Road Conditions and Traffic

Even road conditions can affect the results of a walk-and-turn test. Uneven conditions in the road can affect a person's balance and cause the person to fail the test and be grounds to have the test results challenged. If a person has nystagmus, they could fail a field sobriety test if the police administered the HGN while their police car lights were flashing. The failure would be due to their health condition and not the result of intoxication.

Improper Instructions and Observation

Police must provide the exact instructions for the performance of the field sobriety tests, or you can challenge the test results. A criminal defense attorney can ask to see the police dashcam footage as evidence and evidence from the officer's body camera to confirm that the officer provided the exact instructions. Since these tests are SFSTs, the instructions must be given exactly as required. This is important since the state may be relying on the test results as their primary evidence since the person suspected of DWI could have refused to provide a breath, saliva, urine, or blood sample. Reasonable doubt could be raised if any part of the test can be successfully challenged in indicating a person had been intoxicated.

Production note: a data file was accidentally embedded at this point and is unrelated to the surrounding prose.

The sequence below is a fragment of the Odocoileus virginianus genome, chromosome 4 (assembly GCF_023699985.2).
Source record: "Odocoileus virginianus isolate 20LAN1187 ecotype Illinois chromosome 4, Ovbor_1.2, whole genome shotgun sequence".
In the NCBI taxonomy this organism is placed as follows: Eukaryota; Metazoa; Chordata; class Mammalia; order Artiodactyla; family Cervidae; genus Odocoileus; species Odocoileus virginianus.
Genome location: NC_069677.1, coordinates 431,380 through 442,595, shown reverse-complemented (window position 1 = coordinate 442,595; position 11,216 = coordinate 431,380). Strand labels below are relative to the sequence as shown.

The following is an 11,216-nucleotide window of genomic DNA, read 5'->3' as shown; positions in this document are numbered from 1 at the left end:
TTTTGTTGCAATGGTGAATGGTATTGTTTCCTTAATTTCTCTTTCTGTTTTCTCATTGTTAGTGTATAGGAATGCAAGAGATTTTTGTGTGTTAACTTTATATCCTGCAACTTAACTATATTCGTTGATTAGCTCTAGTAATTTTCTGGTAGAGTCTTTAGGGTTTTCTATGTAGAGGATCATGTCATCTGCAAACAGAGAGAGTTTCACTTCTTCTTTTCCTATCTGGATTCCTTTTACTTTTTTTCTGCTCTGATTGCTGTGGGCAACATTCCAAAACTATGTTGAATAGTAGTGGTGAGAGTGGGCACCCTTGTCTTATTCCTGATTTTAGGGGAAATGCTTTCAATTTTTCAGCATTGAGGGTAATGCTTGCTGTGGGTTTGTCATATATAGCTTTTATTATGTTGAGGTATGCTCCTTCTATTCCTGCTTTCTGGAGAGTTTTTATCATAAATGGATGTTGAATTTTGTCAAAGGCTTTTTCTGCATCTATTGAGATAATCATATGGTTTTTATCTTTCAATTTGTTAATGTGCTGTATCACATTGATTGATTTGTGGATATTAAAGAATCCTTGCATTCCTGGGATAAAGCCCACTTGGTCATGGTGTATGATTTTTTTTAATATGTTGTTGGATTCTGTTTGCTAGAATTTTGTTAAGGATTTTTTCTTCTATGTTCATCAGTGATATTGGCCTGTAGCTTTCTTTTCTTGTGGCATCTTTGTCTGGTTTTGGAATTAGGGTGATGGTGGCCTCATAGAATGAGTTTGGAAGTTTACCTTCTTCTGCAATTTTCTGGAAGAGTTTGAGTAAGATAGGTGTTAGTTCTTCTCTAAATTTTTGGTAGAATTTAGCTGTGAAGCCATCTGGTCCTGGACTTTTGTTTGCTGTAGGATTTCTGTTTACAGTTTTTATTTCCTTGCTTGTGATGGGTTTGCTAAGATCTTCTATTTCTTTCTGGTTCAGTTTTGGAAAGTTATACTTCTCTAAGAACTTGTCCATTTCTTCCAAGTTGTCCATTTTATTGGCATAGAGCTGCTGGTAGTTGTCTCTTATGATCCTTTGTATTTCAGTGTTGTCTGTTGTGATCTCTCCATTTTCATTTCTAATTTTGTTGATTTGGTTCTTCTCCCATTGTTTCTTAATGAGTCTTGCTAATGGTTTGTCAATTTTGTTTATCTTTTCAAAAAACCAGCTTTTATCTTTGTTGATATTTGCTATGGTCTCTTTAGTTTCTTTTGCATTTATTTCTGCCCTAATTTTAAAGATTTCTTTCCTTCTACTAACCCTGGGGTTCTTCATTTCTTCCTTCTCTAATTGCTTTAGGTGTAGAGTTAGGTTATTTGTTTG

Schedule a Consultation With Austin, Texas DWI Attorney Jason S. English

If you have been charged with DWI in Texas and have questions about challenging a field sobriety test, contact Texas DWI defense attorney Jason S. English online or call (512) 454-7548 for more information.

Austin DWI

As someone who prosecuted cases for over 15 years, Jason S. English understands the strategies prosecutors employ in drunk driving criminal cases to coerce the accused into pleading guilty. Before you plead guilty to any crime, understand your rights and explore your options for fighting the criminal charges.

When you're dealing with a DWI, it's not an exaggeration to say that your life depends on retaining an experienced, innovative criminal defense attorney. Attorney Jason English recognizes that your freedom depends on his legal prowess in and outside the courtroom. Contact Jason English today at (512) 454-7548 or online for an initial consultation and help with your DWI arrest.